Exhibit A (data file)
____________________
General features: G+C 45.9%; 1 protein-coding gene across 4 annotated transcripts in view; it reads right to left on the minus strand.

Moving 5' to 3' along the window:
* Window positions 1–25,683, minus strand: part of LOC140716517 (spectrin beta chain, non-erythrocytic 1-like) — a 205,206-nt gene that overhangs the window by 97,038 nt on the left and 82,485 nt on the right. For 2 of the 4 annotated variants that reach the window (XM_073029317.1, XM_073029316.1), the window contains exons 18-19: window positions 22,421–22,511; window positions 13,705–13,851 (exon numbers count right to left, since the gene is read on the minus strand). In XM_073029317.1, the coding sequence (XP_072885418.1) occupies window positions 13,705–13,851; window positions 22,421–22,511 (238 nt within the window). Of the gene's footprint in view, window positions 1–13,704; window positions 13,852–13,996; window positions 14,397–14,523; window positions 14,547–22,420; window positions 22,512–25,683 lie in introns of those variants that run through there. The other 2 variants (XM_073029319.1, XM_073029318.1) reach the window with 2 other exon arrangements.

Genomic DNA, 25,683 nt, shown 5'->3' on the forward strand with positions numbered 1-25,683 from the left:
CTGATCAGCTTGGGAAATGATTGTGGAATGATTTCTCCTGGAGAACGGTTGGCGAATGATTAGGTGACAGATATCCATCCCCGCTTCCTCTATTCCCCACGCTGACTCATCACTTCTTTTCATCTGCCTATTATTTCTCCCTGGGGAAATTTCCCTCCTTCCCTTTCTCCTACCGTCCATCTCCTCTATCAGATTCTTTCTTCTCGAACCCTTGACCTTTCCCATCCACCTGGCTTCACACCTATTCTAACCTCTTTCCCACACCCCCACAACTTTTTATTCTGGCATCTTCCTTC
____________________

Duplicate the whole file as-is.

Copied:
General features: G+C 45.9%; 1 protein-coding gene across 4 annotated transcripts in view; it reads right to left on the minus strand.

Moving 5' to 3' along the window:
* Window positions 1–25,683, minus strand: part of LOC140716517 (spectrin beta chain, non-erythrocytic 1-like) — a 205,206-nt gene that overhangs the window by 97,038 nt on the left and 82,485 nt on the right. For 2 of the 4 annotated variants that reach the window (XM_073029317.1, XM_073029316.1), the window contains exons 18-19: window positions 22,421–22,511; window positions 13,705–13,851 (exon numbers count right to left, since the gene is read on the minus strand). In XM_073029317.1, the coding sequence (XP_072885418.1) occupies window positions 13,705–13,851; window positions 22,421–22,511 (238 nt within the window). Of the gene's footprint in view, window positions 1–13,704; window positions 13,852–13,996; window positions 14,397–14,523; window positions 14,547–22,420; window positions 22,512–25,683 lie in introns of those variants that run through there. The other 2 variants (XM_073029319.1, XM_073029318.1) reach the window with 2 other exon arrangements.

Genomic DNA, 25,683 nt, shown 5'->3' on the forward strand with positions numbered 1-25,683 from the left:
CTGATCAGCTTGGGAAATGATTGTGGAATGATTTCTCCTGGAGAACGGTTGGCGAATGATTAGGTGACAGATATCCATCCCCGCTTCCTCTATTCCCCACGCTGACTCATCACTTCTTTTCATCTGCCTATTATTTCTCCCTGGGGAAATTTCCCTCCTTCCCTTTCTCCTACCGTCCATCTCCTCTATCAGATTCTTTCTTCTCGAACCCTTGACCTTTCCCATCCACCTGGCTTCACACCTATTCTAACCTCTTTCCCACACCCCCACAACTTTTTATTCTGGCATCTTCCTTC